We sat down for an honest chat with head shaper Luke Hart to go over some questions about Pu and Epoxy surfboards pitched by the general surfing public.
Q1 – What would you say are the key differences between the two constructions?
The key differences between the two different foams would be weight and rigidity/flex
The weight to strength ratio is higher in eps boards whilst the weight to flex ratio is higher in Pu boards.
Q2 – I’ve always rode Pu boards, Will I benefit from a switch to epoxy?
Yes, on a performance level you will feel a great improvement. Adding performance where you need it.
For example, if your on a quest to learn or improve your airs, having an eps board that is lighter with more pop will allow you to gain more speed and get more release when punting those airs!
Q3 – Does epoxy hold its pop longer than Pu?
Yes, eps boards will always hold there flex longer due to the higher strength in the epoxy resin that will be protecting the core.
Q4 – Who would benefit the most from an Epoxy board?
An intermediate surfer could benefit more from an epoxy board because of the added paddle power and a lighter board will be easier to manipulate onto a rail allowing them to progress!
Q5 – What waves are best suited for Pu/Epoxy boards?
Epoxy boards are generally best for the majority of waves, especially here in the uk and will always outshine in Pu board in weak wave where you need to generate your own speed. Pu boards are best in waves that already have power for example the heaving pits of pipeline or the long open walls of Jbay.
Q6 – Why don’t we see more high performance athletes riding epoxy boards?
I feel this is a common misconception especially if you come back to our previous question. The elite surfers will use epoxy boards but in the conditions they are needed. We don’t normally see much footage of elite surfers on weak, lacklustre waves and when you take into consideration that most of the tour is made up of powerful punchy waves they will be on their best equipment for that wave!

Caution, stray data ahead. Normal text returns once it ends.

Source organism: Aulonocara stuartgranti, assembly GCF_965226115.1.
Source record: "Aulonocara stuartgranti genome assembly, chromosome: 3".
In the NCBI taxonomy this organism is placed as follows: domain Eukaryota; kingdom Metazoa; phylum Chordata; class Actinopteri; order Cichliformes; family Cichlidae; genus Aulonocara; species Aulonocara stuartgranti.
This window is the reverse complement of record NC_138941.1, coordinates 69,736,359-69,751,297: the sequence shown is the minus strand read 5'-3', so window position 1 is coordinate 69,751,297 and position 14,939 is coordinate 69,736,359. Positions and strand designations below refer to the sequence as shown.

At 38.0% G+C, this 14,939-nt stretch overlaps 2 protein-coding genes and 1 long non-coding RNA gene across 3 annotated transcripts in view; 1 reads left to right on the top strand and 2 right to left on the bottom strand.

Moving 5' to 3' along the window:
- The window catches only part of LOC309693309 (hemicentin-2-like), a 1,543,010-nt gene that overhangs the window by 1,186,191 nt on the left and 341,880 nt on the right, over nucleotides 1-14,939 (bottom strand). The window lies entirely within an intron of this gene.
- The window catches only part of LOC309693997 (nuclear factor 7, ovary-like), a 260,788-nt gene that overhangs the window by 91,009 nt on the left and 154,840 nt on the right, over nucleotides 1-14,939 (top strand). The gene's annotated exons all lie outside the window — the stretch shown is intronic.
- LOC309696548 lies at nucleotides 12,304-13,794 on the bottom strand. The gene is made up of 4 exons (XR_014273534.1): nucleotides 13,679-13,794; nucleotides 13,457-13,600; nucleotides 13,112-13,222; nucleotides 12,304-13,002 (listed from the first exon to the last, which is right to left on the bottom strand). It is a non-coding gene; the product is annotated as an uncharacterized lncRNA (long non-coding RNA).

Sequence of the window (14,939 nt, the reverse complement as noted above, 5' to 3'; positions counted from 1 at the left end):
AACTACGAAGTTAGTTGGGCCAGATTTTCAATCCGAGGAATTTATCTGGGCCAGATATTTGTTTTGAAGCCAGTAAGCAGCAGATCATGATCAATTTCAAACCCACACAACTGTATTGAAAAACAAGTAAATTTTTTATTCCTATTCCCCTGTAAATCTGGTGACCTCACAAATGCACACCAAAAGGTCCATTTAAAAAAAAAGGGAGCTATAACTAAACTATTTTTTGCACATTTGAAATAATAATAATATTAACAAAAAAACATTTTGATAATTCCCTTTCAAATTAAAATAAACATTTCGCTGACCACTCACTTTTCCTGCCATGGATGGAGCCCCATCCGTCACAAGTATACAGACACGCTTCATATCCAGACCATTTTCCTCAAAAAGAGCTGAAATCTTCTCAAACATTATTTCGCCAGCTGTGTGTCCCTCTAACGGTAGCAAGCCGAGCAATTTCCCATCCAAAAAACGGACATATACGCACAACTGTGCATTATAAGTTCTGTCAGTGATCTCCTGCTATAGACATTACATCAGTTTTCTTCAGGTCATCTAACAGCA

Q7 – Which construction would be better for the enviroment?
Epoxy boards are definitely the more eco friendly of the 2. Especially when you have the option of using recycled blanks or bio content rich epoxys!
Q8 – Will surfing an epoxy board make me a better surfer?
For the most part if you are in that improver to intermediate range then yes an EPS board could contribute towards you becoming a better surfer, this is down to the fact you will have more float allowing for more speed when paddling which in turn will up your wave count. Also in terms of maneuverability the epoxies lightweight construction will allow you to manipulate you board into turns and because it sits higher on the water it would manage those flat sections a lot more naturally.
Q9 – What would one drawback be for a Pu/Epoxy Board?
1 negative for a Pu board would be if you want a poppy flex like the pros then your board will not last long.
And when it comes to EPS boards if you want a heavier board you will be decreasing it’s flex therefore making the board feel much worse underfoot!
Q10 – Is there any other type of foam that you have discovered recently that could rival either construction?
Blends of the 2 (dual foam) in my mind generally work better, because you can dampen the flex of epoxy by adding cores of Pu foam (centrally or sides parabolically) which will soften the flex effectively allowing you to put more weight into a board without losing that important flex pattern.